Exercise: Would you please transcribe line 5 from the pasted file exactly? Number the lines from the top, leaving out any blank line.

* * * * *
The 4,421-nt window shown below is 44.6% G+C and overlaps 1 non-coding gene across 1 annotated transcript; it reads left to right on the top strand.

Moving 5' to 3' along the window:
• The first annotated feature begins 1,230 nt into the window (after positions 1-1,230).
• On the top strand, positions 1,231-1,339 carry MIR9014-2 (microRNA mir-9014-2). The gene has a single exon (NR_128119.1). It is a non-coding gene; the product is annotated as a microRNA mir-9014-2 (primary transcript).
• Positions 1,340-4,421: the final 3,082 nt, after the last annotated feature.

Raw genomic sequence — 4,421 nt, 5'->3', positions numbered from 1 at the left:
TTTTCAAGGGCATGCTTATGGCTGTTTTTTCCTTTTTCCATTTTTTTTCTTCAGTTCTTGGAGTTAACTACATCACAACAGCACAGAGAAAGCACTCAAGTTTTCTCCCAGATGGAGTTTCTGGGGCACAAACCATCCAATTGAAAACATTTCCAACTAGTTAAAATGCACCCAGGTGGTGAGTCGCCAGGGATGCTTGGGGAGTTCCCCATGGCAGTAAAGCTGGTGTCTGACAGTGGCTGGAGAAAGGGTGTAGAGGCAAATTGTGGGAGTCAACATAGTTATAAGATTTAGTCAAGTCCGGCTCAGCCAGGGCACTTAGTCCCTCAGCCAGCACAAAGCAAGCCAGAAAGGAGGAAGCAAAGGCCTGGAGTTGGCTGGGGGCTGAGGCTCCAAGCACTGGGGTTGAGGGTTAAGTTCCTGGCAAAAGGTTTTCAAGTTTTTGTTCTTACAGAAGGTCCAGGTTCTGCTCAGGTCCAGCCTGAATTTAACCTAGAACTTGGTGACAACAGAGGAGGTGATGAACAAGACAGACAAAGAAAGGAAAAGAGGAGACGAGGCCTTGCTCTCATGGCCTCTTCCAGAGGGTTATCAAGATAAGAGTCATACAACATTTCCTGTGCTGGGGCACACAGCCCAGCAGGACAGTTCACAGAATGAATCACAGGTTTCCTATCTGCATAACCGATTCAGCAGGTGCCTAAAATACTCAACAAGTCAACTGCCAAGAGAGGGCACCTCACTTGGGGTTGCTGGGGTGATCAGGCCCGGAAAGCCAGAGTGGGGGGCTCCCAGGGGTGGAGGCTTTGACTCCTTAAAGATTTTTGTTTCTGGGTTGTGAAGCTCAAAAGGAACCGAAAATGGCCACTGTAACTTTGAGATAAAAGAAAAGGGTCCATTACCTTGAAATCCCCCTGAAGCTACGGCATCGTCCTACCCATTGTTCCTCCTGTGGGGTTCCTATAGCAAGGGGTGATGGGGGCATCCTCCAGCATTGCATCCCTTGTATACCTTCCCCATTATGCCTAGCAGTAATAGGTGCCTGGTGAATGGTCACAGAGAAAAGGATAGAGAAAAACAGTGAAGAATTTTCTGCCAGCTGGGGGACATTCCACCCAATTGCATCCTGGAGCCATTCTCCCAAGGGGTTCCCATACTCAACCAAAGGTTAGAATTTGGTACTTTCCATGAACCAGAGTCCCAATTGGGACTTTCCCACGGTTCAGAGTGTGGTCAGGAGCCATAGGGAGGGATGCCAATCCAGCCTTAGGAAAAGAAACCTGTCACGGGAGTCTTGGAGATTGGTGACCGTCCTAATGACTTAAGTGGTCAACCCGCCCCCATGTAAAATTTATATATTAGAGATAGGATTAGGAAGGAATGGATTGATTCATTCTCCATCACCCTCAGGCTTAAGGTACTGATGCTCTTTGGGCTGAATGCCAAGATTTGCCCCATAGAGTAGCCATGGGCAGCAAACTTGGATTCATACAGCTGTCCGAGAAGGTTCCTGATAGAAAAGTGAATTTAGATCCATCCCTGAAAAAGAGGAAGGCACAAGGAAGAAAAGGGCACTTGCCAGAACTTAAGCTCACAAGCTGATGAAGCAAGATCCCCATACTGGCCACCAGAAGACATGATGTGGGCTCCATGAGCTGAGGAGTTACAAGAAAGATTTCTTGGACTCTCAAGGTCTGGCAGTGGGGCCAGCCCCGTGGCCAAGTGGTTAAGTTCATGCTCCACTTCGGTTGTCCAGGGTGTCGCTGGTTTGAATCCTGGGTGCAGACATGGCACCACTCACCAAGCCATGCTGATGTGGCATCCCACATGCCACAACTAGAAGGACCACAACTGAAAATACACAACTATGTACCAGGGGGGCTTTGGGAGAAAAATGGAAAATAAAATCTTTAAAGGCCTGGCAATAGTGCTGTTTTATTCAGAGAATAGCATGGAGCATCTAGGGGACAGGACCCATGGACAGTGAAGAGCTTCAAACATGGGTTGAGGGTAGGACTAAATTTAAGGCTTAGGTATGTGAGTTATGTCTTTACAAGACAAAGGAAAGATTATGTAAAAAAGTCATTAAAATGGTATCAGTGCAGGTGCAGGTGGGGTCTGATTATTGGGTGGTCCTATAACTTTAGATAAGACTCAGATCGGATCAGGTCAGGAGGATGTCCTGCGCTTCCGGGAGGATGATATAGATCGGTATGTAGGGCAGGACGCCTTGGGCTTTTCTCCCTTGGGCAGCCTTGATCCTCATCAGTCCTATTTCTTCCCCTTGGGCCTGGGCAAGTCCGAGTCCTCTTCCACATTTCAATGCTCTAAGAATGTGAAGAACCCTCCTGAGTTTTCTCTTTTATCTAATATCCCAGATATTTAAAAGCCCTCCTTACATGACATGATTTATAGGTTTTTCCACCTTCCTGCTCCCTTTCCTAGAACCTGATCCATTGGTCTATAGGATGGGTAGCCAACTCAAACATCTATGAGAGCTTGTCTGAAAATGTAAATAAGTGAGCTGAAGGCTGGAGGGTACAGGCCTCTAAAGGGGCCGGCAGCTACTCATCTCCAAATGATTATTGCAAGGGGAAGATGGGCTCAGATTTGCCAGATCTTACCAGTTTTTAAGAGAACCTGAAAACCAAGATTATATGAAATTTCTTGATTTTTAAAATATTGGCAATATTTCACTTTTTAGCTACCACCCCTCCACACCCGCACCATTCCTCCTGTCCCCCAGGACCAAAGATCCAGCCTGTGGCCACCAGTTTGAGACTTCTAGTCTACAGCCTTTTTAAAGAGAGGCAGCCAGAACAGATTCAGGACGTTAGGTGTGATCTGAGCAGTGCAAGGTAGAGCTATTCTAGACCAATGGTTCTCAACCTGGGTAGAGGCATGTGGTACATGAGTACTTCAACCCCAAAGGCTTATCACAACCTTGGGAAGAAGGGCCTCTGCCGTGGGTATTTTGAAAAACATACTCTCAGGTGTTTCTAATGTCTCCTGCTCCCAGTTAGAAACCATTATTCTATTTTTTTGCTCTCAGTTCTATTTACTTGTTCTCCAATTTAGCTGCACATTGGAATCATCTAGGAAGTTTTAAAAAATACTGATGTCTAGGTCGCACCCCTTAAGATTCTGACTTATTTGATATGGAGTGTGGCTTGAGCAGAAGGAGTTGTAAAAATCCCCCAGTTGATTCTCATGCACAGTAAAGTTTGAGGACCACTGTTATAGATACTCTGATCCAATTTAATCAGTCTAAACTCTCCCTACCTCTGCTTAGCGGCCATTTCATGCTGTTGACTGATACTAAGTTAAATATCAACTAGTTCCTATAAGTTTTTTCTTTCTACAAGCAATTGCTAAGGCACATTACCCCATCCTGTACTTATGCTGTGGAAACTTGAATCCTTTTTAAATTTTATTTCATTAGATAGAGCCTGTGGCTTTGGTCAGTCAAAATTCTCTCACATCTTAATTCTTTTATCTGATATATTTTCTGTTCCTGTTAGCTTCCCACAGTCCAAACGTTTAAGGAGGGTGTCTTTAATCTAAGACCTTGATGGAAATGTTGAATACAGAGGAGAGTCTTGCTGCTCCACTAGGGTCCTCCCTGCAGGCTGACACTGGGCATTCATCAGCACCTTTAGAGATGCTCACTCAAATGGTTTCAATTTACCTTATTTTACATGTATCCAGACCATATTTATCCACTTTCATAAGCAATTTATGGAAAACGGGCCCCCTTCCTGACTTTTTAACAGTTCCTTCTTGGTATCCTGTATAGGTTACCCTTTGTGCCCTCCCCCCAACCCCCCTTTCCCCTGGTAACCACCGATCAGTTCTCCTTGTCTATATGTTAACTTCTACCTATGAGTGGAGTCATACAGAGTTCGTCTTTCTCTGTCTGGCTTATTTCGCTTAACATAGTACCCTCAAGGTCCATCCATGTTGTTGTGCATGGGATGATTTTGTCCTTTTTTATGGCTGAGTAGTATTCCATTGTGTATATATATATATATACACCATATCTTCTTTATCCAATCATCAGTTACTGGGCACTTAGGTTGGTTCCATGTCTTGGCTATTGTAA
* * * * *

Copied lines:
• Positions 1,340-4,421: the final 3,082 nt, after the last annotated feature.